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Firm signs UN energy compact, solar mini-grid expansion in Nigeria

Solar farm

Husk Power Systems, a clean energy company that has been at the forefront of fuelling rural electrification since 2008, is planning to launch 500 solar mini-grids in Nigeria over the next five years.

The renewable energy firm revealed the plans on Wednesday when it announced the signing of a voluntary commitment with the United Nations to grow its energy market in sub-Saharan Africa and South Asia.

The commitment is contained under the 24/7 Carbon-free Energy Compact, by leading energy buyers, suppliers, equipment manufacturers and governments, representing a global effort to accelerate the uptake of carbon-free electricity as a way of averting the perilous effects of climate change.

The startup currently with operations in Nigeria, Tanzania and India (Uttar Pradesh and Bihar), has set an ambitious goal of installing at least 5,000 mini-grids by 2030, and in the process make one million connections — half of which will be micro, small and medium-sized enterprises.

In November last year, Husk launched its first six mini-grids in Nigeria, and is looking to have 100 operational within two years.

“Husk is committed to powering households, but our focus is first and foremost on micro, small and medium enterprises (MSMEs), and public institutions like health clinics and schools.

“MSMEs are the engine of economies in Africa, and powering existing small businesses and encouraging the formation of new MSMEs helps create the type of economic growth and social benefit that carries over to households by creating more opportunity and more jobs,” the CEO/co-founder, Husk Power, Manoj Sinha, told TechCrunch.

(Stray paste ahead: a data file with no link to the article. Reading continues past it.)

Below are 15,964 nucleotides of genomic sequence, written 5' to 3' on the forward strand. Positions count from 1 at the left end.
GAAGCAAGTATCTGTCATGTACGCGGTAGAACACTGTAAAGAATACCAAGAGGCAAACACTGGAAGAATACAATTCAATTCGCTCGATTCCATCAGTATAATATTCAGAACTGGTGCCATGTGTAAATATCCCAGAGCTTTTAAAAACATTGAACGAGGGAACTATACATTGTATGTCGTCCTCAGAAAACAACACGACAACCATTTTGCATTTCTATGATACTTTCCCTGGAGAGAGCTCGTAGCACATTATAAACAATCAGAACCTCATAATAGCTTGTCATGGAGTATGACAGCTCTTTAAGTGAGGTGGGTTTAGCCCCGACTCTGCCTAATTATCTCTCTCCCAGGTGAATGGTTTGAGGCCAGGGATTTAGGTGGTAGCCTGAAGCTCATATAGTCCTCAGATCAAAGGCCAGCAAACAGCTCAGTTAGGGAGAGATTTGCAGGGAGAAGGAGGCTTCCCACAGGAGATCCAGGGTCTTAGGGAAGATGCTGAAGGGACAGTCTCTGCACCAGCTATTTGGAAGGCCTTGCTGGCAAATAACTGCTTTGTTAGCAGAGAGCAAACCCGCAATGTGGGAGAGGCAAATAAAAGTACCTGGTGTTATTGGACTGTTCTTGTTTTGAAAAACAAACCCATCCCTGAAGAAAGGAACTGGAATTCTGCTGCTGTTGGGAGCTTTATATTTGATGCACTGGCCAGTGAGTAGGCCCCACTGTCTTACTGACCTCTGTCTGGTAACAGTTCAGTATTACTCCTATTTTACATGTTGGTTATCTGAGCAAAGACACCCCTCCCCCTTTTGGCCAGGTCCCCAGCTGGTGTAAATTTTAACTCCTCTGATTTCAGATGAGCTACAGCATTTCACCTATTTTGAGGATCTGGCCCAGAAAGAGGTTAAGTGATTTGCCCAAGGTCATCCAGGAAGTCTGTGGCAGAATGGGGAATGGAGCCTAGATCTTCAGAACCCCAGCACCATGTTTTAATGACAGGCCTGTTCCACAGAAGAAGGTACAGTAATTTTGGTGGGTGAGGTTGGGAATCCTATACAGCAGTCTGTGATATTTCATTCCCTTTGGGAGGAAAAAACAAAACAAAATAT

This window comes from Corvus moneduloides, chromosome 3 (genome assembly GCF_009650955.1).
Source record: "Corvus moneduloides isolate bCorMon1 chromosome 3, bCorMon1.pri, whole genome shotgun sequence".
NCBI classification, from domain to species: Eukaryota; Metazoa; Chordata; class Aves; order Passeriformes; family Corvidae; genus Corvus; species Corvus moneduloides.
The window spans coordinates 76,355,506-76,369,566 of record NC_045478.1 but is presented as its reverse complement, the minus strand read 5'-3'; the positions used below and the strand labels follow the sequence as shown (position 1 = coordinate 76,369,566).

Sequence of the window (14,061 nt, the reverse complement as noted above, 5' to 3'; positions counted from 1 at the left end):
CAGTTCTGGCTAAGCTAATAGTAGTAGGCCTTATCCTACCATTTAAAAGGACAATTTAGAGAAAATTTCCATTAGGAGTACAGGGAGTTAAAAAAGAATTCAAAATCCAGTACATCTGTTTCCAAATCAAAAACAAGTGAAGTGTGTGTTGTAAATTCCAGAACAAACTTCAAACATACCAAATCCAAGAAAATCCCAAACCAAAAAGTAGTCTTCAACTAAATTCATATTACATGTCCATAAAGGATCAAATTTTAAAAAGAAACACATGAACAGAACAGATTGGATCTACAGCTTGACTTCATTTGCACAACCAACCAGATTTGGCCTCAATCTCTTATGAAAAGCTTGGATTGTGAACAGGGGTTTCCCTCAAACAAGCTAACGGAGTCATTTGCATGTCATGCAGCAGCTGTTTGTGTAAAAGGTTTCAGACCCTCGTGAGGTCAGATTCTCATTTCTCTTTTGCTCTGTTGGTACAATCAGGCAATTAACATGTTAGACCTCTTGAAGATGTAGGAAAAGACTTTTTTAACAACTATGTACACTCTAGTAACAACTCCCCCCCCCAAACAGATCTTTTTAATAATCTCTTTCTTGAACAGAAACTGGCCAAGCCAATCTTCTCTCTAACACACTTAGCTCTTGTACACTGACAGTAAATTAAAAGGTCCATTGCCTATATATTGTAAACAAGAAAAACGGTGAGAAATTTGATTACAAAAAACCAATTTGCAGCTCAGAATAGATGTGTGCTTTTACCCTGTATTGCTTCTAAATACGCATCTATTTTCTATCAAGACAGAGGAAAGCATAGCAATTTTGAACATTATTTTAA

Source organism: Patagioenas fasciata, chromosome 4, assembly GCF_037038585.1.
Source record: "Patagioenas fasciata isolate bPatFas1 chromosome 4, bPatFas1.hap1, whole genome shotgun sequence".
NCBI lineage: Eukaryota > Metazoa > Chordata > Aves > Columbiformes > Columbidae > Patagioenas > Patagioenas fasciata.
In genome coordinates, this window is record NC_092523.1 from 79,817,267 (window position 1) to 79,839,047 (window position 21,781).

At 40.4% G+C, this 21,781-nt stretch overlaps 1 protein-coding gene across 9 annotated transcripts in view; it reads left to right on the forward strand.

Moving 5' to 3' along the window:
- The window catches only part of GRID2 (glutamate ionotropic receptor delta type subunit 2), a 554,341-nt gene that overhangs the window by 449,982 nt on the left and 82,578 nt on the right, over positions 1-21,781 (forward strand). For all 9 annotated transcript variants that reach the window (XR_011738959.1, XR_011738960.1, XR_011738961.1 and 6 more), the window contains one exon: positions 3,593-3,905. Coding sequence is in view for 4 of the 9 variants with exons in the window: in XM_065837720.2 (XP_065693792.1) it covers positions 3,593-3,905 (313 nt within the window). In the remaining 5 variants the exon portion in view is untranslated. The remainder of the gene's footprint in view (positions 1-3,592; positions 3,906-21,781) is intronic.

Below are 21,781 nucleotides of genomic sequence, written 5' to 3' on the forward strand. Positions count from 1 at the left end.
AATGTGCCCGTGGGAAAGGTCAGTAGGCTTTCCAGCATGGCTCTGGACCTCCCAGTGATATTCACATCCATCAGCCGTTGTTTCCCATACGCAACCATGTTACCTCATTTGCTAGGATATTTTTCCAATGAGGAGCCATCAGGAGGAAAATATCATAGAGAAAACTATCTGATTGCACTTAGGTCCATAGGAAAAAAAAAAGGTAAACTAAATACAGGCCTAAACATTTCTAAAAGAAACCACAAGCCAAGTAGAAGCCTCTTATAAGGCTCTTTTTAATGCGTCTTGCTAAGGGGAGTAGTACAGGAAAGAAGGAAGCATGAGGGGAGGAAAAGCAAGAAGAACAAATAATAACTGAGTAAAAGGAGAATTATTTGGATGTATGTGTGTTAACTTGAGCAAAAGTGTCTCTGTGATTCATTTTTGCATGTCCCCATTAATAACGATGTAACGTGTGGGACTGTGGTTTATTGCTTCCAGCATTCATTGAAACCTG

The renewable energy firm is planning to launch 500 mini-grids in Nigeria in a period of five years, and is eyeing the rest of Africa for expansion.

The Nigerian Electricity Regulatory Commission Mini-Grid Regulation (2016) stipulates the transfer of assets and financial compensation for mini-grid operators in cases where the national grid finally connects the regions where private mini-grids are operational.

“In terms of policy frameworks and regulation, the states where Husk works in India (Uttar Pradesh and Bihar) have supportive policies. And the Nigerian mini-grid policy is actually based on those policies, with additional improvements.

As a result, Nigeria is seen to have the most conducive policy in sub-Saharan Africa at the moment, which also includes their Nigeria Electrification Project (NEP), a program administered by the Rural Electrification Agency (REA), and funded by the World Bank to provide a capital subsidy to mini-grid developers and accelerate market development,” said Sinha.

He added: “For off-grid communities, where diesel generation is the default source of electricity, the savings to our customers are significant. Businesses can expect about a 30% reduction in their monthly energy costs by switching from diesel to solar mini-grid electricity.”

It (Energy Compact) showcases the business opportunity presented by the global energy transition, and how private enterprises can drive accelerated action on ending energy poverty, expand renewable energy solutions for consumptive and productive load, and improve the adoption of energy efficiency solutions by end consumers.

Ending energy poverty

Also commenting, UN Energy Programme Manager, Kanika Chawla, said: “We welcome the Energy Compact commitments made by Husk Power and appreciate their leadership. It showcases the business opportunity presented by the global energy transition, and how private enterprises can drive accelerated action on ending energy poverty, expand renewable energy solutions for consumptive and productive load, and improve the adoption of energy efficiency solutions by end consumers.”

According to the World Bank, mini-grids have the potential to provide half a billion people with clean energy by the end of this decade (including those using overburdened grids) with the right policies in place.

They also provide cleaner and cheaper alternatives of energy, which could transform the lives of millions of people living in darkness.

Sub-Saharan Africa accounts for 75% of the world’s population with no access to renewable energy solutions and electricity.

Husk has to date raised $40 million from investors, including the Shell energy company and the Dutch Development Bank FMO. The startup, which also provides financing for household and commercial appliances, was recognized last year by the 2021 Renewables Global Status Report as the only mini-grid developer with over 100 community sites in operation.

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